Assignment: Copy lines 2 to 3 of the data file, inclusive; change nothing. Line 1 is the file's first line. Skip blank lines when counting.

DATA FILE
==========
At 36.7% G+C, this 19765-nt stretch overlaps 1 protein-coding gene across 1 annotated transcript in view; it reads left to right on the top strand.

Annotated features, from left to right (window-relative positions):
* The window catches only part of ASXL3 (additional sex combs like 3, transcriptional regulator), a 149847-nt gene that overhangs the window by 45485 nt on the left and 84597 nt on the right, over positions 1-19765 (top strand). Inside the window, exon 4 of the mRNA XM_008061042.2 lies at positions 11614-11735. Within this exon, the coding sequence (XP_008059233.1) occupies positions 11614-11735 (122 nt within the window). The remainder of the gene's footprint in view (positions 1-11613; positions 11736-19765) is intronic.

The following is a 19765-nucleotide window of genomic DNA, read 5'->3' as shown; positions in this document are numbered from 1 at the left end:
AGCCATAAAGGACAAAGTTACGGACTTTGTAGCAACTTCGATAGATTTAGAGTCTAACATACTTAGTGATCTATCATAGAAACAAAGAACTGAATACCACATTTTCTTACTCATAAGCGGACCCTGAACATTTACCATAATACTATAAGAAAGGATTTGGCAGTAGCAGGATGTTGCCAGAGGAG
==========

Annotated features, from left to right (window-relative positions):
* The window catches only part of ASXL3 (additional sex combs like 3, transcriptional regulator), a 149847-nt gene that overhangs the window by 45485 nt on the left and 84597 nt on the right, over positions 1-19765 (top strand). Inside the window, exon 4 of the mRNA XM_008061042.2 lies at positions 11614-11735. Within this exon, the coding sequence (XP_008059233.1) occupies positions 11614-11735 (122 nt within the window). The remainder of the gene's footprint in view (positions 1-11613; positions 11736-19765) is intronic.